An interesting issue- but as for the content, this post will be quite short (well, less than 1000 words).
Today I attended a seminar on the cooperation between South Africa (and, generally, Africa) and European Union on lasers.
I will publish my feed-back later this week- but, for the time being, it will be functional to something else that I had been drafting forever.
This morning, I was asked from somebody coming from The Netherlands why I was attending, if I am from South Africa and/or working in the laser industry.
I replied: no, I am here only for the science, and because I am interested on the cooperation aspect, as sharing a partnership on the laser industry is a long-term commitment, not the typical aid project.
It is funny- but I had few outlines for articles running in my head for few weeks (yes, there is plenty of space available), and all linked to sharing knowledge and cooperation, and I needed some “catalyst” to give examples and data that anybody can relate to.
I was lucky to receive an e-mail message referring to a series of seminars called “Science at the Summit”, organized by South Africa in Brussels- so, I decided, why not.
My interest is always the same: how do you create a knowledge transfer that generates a butterfly effect on each one of the parties involved?
I developed in the 1980s an habit- whenever I entered an environment through a knowledge transfer, my aim from day one was to “seed” change, and create the internal motivation to develop sustainable knowledge sharing and development- i.e. to be able to move onto something else, while keeping the customer happy.
Admittedly, was a strategy built out of practical constraints: having weeks with over 40 hours of overtime and no incentive in my employer to “clone” me was vexing my limited resources.
Profiling is the first step: with my customers, I wanted first to understand their culture, and I was often the one who tempered the “innovation zealots”- my aim was not the instant change, but setting change on firm footing.
Somebody called my approach “knowledge oasis”- but I aimed to create areas that would then act as internal champions, using their own success with the new knowledge, and ability to use their existing credibility due to their acknowledge expertise in their own domain, to “seed” the interest of their peers in other parts of the organization.
Today two of the laser technologies discussed were the “layering” of powder/material, to be finished by using the laser to “mould” (sorry for the lack of precision), or using a “laser-attracting” material to join together (at the micro level) different types of plastic, that usually both chemically and geometrically would not stick together: a virtual physical glue (as only the laser-attracting material “melts”).
I had finally found the metaphors I had been looking for- transposed in the physical world.
Actually, in my experience, in creating a learning organization you need both technologies.
Knowledge, as light, has a dual nature: it is both a “wave” that spreads across the organization and impacts on the existing knowledge, and a “particle”, that moves across and interacts, but does not change (well, if it is not used… eventually it becomes “shelf-knowledge”- expensive, maybe, but never used).
The obsession of importing best practices often creates something akin to a giant press holding together two bits of plastics that would never naturally stick together.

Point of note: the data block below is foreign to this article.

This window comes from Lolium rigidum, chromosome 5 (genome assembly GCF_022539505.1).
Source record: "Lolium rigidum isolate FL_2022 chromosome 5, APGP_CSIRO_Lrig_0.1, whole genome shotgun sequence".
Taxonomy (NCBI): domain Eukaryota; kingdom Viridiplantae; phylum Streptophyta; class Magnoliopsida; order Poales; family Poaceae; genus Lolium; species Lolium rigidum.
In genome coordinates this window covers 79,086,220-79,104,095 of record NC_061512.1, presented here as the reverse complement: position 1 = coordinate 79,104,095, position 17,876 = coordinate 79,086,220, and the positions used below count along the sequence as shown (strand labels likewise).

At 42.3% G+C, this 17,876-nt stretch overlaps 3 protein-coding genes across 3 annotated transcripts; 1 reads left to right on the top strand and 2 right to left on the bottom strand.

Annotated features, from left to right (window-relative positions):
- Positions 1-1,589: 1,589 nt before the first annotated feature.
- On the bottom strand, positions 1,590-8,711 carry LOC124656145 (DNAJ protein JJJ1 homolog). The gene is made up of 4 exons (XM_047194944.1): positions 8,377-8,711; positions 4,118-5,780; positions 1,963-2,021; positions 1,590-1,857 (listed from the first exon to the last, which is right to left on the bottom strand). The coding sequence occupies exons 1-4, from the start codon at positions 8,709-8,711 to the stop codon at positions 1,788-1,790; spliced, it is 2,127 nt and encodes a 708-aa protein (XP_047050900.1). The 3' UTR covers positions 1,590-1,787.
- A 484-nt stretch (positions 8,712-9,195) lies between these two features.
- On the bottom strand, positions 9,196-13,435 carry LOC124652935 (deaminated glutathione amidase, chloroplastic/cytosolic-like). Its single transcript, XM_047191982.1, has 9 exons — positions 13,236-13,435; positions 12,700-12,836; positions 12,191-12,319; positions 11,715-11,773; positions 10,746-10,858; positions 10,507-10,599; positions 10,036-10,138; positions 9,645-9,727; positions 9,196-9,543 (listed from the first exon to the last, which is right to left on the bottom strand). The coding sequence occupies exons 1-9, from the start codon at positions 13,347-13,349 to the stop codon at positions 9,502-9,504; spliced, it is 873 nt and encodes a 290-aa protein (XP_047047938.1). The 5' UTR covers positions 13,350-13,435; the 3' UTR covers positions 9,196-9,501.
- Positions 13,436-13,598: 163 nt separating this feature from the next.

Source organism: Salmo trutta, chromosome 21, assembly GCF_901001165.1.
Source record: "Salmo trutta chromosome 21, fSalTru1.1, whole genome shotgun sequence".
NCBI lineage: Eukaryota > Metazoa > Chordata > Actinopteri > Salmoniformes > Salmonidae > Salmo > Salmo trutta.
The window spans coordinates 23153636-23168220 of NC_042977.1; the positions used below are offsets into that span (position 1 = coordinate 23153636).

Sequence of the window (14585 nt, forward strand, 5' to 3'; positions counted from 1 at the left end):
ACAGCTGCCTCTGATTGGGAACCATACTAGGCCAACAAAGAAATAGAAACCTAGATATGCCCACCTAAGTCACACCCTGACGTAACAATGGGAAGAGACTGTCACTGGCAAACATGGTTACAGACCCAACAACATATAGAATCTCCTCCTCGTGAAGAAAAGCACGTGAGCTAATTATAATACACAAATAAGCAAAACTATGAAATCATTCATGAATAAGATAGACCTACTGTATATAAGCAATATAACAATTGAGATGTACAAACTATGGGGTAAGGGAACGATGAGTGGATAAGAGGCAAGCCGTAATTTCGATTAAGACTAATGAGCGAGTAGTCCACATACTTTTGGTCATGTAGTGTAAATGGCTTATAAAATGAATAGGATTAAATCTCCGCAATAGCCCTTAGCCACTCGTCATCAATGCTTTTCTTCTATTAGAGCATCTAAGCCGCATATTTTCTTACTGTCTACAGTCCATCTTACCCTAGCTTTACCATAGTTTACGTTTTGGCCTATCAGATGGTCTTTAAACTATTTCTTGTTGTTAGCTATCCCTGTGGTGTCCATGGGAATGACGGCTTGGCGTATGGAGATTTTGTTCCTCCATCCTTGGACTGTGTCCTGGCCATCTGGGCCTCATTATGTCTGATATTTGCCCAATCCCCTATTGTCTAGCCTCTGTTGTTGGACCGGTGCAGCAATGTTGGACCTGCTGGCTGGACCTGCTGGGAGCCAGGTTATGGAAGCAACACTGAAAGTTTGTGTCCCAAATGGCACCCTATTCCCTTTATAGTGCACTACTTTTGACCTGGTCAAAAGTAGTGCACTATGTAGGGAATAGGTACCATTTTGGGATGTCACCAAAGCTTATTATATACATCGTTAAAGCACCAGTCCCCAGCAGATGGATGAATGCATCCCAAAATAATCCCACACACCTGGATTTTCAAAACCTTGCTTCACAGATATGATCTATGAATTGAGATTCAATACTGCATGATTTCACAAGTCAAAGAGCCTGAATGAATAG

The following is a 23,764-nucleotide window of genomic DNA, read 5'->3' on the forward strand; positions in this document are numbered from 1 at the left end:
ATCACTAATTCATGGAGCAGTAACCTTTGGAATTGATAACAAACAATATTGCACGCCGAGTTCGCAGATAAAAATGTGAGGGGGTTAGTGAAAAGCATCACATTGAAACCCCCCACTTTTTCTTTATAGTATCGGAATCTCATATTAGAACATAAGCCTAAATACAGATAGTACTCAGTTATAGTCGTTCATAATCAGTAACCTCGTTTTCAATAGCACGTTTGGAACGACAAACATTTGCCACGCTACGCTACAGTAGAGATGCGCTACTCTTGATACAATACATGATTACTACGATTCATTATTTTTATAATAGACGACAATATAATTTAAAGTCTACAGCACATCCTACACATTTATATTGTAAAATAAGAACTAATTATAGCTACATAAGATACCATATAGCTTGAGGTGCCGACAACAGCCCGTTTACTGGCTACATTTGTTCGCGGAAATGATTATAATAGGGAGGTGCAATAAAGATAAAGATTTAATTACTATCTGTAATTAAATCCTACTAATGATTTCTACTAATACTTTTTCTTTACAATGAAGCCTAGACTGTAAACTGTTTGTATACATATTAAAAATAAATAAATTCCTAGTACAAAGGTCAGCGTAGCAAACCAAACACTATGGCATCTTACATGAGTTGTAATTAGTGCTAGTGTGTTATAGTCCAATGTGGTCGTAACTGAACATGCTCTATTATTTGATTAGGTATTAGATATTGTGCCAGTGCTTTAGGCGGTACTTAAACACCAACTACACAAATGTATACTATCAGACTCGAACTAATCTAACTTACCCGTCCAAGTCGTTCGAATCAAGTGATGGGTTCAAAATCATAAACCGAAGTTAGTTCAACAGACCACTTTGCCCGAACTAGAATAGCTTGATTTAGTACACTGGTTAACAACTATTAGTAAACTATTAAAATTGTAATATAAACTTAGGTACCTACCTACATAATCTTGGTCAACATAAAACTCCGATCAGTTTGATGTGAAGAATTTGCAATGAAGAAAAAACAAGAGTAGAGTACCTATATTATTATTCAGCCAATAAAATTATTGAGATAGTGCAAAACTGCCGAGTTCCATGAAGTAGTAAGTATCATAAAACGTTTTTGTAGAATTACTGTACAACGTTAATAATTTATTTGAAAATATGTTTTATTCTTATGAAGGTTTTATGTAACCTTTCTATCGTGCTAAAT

How much does it cost? Is it worth it? And how long can you sustain the pressure? And, when you remove the pressure keeping together, what will happen?
Usually, you will have added the cost of the new knowledge, the cost of the “pressure” (e.g. the impact on morale), and, probably, damaged the existing culture (e.g. by creating doubts without proposing any solution).
The first metaphor, the layering of powder, allows the organizational culture to “digest” external knowledge, using the “laser” (in the end, an highly concentrated beam) to “settle” the knowledge powder.
[For my non-Italian readers: my family name means “the lighthouse”: try working on change or project management with my surname- I lost count of how many times I was told about “showing the light” or my “laser-beam focus”; obviously, you have to laugh each time as if it were the most original joke]
Quite often if you disperse new knowledge inside an organization you risk missing the benefits of importing new knowledge: you know how to integrate it inside your existing organization, but can focus on what you need, while leaving all the research and update to somebody, of course, “laser-beam focused” on innovating that specific bit of knowledge- and then benefit from their innovation (and it applies to software as well as process/organizational innovation).
The second process often is more interesting as a metaphor: you can keep your culture and internal organization as is, except for the introduction of the “glue” that allows to keep the cohesiveness of you culture, while introducing the innovation.
Why should you keep the “external knowledge” separate? Gradually, you can shift to the “powder” approach- but that would require that you internalize in your own organizational culture the ability to “monitor” what is going on outside, and appreciate if and when a new “grain of knowledge” could be useful to your organization.
I first saw the issue of migrating approaches and knowledge when, in few large systems early on in my career, I observed some “silent boycott”- e.g. people using formally the new approach, but only by distorting its practice, to show that it did not work.
Often by omitting the bit of knowledge required to successfully adapt what was already in place (or embed the new knowledge in the existing culture)- as it had not been formally requested (it applies to sofware, processes, and… new bosses).